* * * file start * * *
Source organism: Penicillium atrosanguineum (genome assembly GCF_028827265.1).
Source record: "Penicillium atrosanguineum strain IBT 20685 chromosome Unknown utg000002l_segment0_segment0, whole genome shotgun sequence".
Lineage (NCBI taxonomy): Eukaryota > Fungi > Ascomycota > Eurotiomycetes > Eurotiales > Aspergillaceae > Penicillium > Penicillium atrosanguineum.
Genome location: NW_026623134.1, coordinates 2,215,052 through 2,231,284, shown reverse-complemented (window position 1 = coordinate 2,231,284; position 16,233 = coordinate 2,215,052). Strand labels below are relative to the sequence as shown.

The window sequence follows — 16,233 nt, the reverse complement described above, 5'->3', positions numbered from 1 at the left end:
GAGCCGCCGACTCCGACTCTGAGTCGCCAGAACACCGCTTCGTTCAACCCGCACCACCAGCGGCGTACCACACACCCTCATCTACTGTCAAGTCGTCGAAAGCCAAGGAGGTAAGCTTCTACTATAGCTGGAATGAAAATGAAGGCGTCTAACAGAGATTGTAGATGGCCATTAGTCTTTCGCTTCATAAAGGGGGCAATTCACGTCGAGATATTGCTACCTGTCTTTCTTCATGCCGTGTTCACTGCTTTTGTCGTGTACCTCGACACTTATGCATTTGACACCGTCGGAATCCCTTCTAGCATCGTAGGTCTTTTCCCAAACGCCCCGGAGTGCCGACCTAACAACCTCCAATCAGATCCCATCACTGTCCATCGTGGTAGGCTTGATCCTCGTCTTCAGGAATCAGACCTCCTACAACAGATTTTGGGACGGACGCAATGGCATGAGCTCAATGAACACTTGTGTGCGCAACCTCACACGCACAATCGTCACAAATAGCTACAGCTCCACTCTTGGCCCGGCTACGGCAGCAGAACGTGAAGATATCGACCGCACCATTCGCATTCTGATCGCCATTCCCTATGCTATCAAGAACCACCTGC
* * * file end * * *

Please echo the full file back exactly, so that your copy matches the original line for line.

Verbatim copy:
Source organism: Penicillium atrosanguineum (genome assembly GCF_028827265.1).
Source record: "Penicillium atrosanguineum strain IBT 20685 chromosome Unknown utg000002l_segment0_segment0, whole genome shotgun sequence".
Lineage (NCBI taxonomy): Eukaryota > Fungi > Ascomycota > Eurotiomycetes > Eurotiales > Aspergillaceae > Penicillium > Penicillium atrosanguineum.
Genome location: NW_026623134.1, coordinates 2,215,052 through 2,231,284, shown reverse-complemented (window position 1 = coordinate 2,231,284; position 16,233 = coordinate 2,215,052). Strand labels below are relative to the sequence as shown.

The window sequence follows — 16,233 nt, the reverse complement described above, 5'->3', positions numbered from 1 at the left end:
GAGCCGCCGACTCCGACTCTGAGTCGCCAGAACACCGCTTCGTTCAACCCGCACCACCAGCGGCGTACCACACACCCTCATCTACTGTCAAGTCGTCGAAAGCCAAGGAGGTAAGCTTCTACTATAGCTGGAATGAAAATGAAGGCGTCTAACAGAGATTGTAGATGGCCATTAGTCTTTCGCTTCATAAAGGGGGCAATTCACGTCGAGATATTGCTACCTGTCTTTCTTCATGCCGTGTTCACTGCTTTTGTCGTGTACCTCGACACTTATGCATTTGACACCGTCGGAATCCCTTCTAGCATCGTAGGTCTTTTCCCAAACGCCCCGGAGTGCCGACCTAACAACCTCCAATCAGATCCCATCACTGTCCATCGTGGTAGGCTTGATCCTCGTCTTCAGGAATCAGACCTCCTACAACAGATTTTGGGACGGACGCAATGGCATGAGCTCAATGAACACTTGTGTGCGCAACCTCACACGCACAATCGTCACAAATAGCTACAGCTCCACTCTTGGCCCGGCTACGGCAGCAGAACGTGAAGATATCGACCGCACCATTCGCATTCTGATCGCCATTCCCTATGCTATCAAGAACCACCTGC